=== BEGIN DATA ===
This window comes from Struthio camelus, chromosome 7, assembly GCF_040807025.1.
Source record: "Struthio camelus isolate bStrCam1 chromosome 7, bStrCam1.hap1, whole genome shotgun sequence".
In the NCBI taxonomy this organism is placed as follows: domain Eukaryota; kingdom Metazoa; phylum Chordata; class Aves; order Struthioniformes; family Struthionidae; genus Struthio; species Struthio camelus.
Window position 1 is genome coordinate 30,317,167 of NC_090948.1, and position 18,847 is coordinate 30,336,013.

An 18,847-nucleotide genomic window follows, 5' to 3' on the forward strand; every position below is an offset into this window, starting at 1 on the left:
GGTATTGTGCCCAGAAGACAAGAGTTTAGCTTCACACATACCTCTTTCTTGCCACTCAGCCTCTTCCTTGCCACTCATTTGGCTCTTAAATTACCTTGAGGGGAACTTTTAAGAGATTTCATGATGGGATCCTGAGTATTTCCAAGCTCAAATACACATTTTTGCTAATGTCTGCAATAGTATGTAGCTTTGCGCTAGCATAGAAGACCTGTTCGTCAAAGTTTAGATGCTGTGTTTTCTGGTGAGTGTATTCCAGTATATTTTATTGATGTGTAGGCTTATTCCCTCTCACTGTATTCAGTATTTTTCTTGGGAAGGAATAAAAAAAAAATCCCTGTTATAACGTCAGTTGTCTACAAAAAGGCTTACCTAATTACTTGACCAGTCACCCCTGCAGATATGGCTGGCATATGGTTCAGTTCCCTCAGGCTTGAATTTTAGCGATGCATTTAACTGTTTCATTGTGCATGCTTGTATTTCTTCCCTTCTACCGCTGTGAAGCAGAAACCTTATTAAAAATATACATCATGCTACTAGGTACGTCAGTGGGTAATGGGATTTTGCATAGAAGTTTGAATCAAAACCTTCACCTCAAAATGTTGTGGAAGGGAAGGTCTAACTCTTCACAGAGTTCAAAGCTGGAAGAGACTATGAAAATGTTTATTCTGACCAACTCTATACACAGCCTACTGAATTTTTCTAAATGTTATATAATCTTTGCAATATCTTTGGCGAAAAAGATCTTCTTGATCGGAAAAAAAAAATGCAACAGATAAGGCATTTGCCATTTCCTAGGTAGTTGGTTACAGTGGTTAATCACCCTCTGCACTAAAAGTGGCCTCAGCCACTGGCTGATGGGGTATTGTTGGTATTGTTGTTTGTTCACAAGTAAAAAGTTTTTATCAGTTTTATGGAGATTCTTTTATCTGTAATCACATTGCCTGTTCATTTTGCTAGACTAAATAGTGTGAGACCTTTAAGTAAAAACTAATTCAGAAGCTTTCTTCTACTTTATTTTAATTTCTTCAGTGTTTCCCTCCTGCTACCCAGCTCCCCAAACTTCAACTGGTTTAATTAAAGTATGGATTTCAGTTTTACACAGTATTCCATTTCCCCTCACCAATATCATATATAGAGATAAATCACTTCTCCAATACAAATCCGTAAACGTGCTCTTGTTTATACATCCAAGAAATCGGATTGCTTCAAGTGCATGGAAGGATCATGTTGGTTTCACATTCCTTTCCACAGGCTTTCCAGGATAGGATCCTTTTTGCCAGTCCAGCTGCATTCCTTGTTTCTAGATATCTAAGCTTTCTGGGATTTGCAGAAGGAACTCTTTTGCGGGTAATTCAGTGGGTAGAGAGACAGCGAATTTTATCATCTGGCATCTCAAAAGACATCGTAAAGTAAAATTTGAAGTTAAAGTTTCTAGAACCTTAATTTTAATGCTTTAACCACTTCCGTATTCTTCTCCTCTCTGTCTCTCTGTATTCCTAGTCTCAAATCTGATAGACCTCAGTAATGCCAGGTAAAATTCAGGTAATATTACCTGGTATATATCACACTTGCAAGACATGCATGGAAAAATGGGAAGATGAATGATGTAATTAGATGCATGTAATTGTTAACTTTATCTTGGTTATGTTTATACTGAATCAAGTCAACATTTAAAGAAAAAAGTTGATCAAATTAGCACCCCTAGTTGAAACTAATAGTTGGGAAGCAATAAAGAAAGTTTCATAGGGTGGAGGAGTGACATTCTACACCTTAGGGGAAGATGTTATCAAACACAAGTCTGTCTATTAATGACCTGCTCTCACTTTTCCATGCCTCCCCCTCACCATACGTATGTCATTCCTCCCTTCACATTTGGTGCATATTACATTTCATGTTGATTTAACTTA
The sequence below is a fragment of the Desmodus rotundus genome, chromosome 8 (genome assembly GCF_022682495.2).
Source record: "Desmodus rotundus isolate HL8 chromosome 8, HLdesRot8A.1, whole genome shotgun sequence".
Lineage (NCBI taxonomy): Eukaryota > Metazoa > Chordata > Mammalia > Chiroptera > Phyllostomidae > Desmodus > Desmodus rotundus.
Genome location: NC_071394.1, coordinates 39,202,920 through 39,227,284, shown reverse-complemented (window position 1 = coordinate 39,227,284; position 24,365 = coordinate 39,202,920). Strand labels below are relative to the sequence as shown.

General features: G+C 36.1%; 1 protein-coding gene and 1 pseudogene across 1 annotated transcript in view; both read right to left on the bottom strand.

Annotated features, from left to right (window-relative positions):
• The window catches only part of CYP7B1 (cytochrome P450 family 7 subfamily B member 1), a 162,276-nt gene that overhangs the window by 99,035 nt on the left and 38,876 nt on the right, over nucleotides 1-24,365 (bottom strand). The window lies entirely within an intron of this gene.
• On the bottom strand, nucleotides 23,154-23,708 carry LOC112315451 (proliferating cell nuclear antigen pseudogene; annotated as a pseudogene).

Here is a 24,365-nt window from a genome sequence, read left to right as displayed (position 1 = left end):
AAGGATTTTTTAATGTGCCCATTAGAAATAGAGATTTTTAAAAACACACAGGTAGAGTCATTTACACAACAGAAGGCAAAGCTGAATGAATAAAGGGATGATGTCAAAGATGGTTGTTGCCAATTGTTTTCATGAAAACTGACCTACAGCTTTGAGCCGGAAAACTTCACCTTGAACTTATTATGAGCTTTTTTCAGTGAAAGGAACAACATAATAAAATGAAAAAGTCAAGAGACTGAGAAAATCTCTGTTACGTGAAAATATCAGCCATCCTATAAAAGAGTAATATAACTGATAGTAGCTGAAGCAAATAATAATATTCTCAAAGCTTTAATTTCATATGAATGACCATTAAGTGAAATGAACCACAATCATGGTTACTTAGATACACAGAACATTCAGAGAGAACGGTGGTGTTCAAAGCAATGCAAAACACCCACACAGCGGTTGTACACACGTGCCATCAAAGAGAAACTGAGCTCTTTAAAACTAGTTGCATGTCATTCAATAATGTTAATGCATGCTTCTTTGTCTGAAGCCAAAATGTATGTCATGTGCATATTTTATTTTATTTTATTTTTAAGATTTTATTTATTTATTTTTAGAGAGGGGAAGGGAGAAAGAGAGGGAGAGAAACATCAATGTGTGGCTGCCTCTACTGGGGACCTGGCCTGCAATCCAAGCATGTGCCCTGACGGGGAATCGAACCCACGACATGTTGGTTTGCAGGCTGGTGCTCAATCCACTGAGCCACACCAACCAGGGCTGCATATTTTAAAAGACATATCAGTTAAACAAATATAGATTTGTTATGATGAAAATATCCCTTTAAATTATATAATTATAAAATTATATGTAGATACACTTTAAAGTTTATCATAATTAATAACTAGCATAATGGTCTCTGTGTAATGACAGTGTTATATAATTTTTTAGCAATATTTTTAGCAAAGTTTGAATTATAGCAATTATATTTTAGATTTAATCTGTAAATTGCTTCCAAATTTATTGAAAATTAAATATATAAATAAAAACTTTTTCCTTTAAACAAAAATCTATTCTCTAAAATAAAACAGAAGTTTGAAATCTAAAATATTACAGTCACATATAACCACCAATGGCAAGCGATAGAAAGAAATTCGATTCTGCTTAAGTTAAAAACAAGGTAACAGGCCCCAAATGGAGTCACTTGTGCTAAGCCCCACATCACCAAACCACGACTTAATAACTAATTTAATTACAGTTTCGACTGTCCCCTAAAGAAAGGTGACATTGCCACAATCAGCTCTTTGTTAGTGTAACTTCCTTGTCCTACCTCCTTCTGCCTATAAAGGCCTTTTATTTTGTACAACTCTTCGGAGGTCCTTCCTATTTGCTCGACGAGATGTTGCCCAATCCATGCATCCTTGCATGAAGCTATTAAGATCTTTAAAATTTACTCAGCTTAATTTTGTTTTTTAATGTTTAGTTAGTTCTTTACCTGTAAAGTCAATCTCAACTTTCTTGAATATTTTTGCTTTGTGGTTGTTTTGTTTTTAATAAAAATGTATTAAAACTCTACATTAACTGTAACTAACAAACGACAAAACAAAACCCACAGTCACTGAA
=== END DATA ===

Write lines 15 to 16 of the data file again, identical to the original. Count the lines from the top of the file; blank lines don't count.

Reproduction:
Here is a 24,365-nt window from a genome sequence, read left to right as displayed (position 1 = left end):
AAGGATTTTTTAATGTGCCCATTAGAAATAGAGATTTTTAAAAACACACAGGTAGAGTCATTTACACAACAGAAGGCAAAGCTGAATGAATAAAGGGATGATGTCAAAGATGGTTGTTGCCAATTGTTTTCATGAAAACTGACCTACAGCTTTGAGCCGGAAAACTTCACCTTGAACTTATTATGAGCTTTTTTCAGTGAAAGGAACAACATAATAAAATGAAAAAGTCAAGAGACTGAGAAAATCTCTGTTACGTGAAAATATCAGCCATCCTATAAAAGAGTAATATAACTGATAGTAGCTGAAGCAAATAATAATATTCTCAAAGCTTTAATTTCATATGAATGACCATTAAGTGAAATGAACCACAATCATGGTTACTTAGATACACAGAACATTCAGAGAGAACGGTGGTGTTCAAAGCAATGCAAAACACCCACACAGCGGTTGTACACACGTGCCATCAAAGAGAAACTGAGCTCTTTAAAACTAGTTGCATGTCATTCAATAATGTTAATGCATGCTTCTTTGTCTGAAGCCAAAATGTATGTCATGTGCATATTTTATTTTATTTTATTTTTAAGATTTTATTTATTTATTTTTAGAGAGGGGAAGGGAGAAAGAGAGGGAGAGAAACATCAATGTGTGGCTGCCTCTACTGGGGACCTGGCCTGCAATCCAAGCATGTGCCCTGACGGGGAATCGAACCCACGACATGTTGGTTTGCAGGCTGGTGCTCAATCCACTGAGCCACACCAACCAGGGCTGCATATTTTAAAAGACATATCAGTTAAACAAATATAGATTTGTTATGATGAAAATATCCCTTTAAATTATATAATTATAAAATTATATGTAGATACACTTTAAAGTTTATCATAATTAATAACTAGCATAATGGTCTCTGTGTAATGACAGTGTTATATAATTTTTTAGCAATATTTTTAGCAAAGTTTGAATTATAGCAATTATATTTTAGATTTAATCTGTAAATTGCTTCCAAATTTATTGAAAATTAAATATATAAATAAAAACTTTTTCCTTTAAACAAAAATCTATTCTCTAAAATAAAACAGAAGTTTGAAATCTAAAATATTACAGTCACATATAACCACCAATGGCAAGCGATAGAAAGAAATTCGATTCTGCTTAAGTTAAAAACAAGGTAACAGGCCCCAAATGGAGTCACTTGTGCTAAGCCCCACATCACCAAACCACGACTTAATAACTAATTTAATTACAGTTTCGACTGTCCCCTAAAGAAAGGTGACATTGCCACAATCAGCTCTTTGTTAGTGTAACTTCCTTGTCCTACCTCCTTCTGCCTATAAAGGCCTTTTATTTTGTACAACTCTTCGGAGGTCCTTCCTATTTGCTCGACGAGATGTTGCCCAATCCATGCATCCTTGCATGAAGCTATTAAGATCTTTAAAATTTACTCAGCTTAATTTTGTTTTTTAATGTTTAGTTAGTTCTTTACCTGTAAAGTCAATCTCAACTTTCTTGAATATTTTTGCTTTGTGGTTGTTTTGTTTTTAATAAAAATGTATTAAAACTCTACATTAACTGTAACTAACAAACGACAAAACAAAACCCACAGTCACTGAA